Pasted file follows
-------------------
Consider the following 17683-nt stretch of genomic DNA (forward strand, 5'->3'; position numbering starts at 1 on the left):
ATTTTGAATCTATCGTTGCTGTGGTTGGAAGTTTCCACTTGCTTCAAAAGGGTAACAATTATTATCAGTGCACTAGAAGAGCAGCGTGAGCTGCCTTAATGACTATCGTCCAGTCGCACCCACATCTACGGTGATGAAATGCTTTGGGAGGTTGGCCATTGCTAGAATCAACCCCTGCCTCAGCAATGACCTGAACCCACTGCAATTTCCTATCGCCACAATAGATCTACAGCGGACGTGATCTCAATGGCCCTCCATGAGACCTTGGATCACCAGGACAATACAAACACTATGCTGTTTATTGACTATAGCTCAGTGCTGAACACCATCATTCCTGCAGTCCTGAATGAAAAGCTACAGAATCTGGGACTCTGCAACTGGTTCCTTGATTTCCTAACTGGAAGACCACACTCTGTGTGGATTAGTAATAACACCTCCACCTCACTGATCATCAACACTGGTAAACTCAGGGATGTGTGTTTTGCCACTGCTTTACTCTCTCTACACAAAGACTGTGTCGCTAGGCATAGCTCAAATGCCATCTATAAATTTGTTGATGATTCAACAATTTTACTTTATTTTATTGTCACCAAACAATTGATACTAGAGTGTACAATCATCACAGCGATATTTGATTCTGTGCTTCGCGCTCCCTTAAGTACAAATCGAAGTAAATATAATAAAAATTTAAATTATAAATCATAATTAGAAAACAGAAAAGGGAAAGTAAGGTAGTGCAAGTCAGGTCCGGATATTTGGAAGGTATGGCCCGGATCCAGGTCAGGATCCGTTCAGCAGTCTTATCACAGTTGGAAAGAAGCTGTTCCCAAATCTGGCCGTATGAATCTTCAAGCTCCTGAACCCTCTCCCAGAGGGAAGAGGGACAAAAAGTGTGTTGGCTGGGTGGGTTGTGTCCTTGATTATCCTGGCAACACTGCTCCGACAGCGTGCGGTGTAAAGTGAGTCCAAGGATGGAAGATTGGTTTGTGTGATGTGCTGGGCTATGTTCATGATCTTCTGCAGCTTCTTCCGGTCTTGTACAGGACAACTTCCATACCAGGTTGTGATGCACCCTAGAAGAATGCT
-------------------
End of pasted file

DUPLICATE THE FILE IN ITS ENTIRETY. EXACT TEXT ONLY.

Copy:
Consider the following 17683-nt stretch of genomic DNA (forward strand, 5'->3'; position numbering starts at 1 on the left):
ATTTTGAATCTATCGTTGCTGTGGTTGGAAGTTTCCACTTGCTTCAAAAGGGTAACAATTATTATCAGTGCACTAGAAGAGCAGCGTGAGCTGCCTTAATGACTATCGTCCAGTCGCACCCACATCTACGGTGATGAAATGCTTTGGGAGGTTGGCCATTGCTAGAATCAACCCCTGCCTCAGCAATGACCTGAACCCACTGCAATTTCCTATCGCCACAATAGATCTACAGCGGACGTGATCTCAATGGCCCTCCATGAGACCTTGGATCACCAGGACAATACAAACACTATGCTGTTTATTGACTATAGCTCAGTGCTGAACACCATCATTCCTGCAGTCCTGAATGAAAAGCTACAGAATCTGGGACTCTGCAACTGGTTCCTTGATTTCCTAACTGGAAGACCACACTCTGTGTGGATTAGTAATAACACCTCCACCTCACTGATCATCAACACTGGTAAACTCAGGGATGTGTGTTTTGCCACTGCTTTACTCTCTCTACACAAAGACTGTGTCGCTAGGCATAGCTCAAATGCCATCTATAAATTTGTTGATGATTCAACAATTTTACTTTATTTTATTGTCACCAAACAATTGATACTAGAGTGTACAATCATCACAGCGATATTTGATTCTGTGCTTCGCGCTCCCTTAAGTACAAATCGAAGTAAATATAATAAAAATTTAAATTATAAATCATAATTAGAAAACAGAAAAGGGAAAGTAAGGTAGTGCAAGTCAGGTCCGGATATTTGGAAGGTATGGCCCGGATCCAGGTCAGGATCCGTTCAGCAGTCTTATCACAGTTGGAAAGAAGCTGTTCCCAAATCTGGCCGTATGAATCTTCAAGCTCCTGAACCCTCTCCCAGAGGGAAGAGGGACAAAAAGTGTGTTGGCTGGGTGGGTTGTGTCCTTGATTATCCTGGCAACACTGCTCCGACAGCGTGCGGTGTAAAGTGAGTCCAAGGATGGAAGATTGGTTTGTGTGATGTGCTGGGCTATGTTCATGATCTTCTGCAGCTTCTTCCGGTCTTGTACAGGACAACTTCCATACCAGGTTGTGATGCACCCTAGAAGAATGCT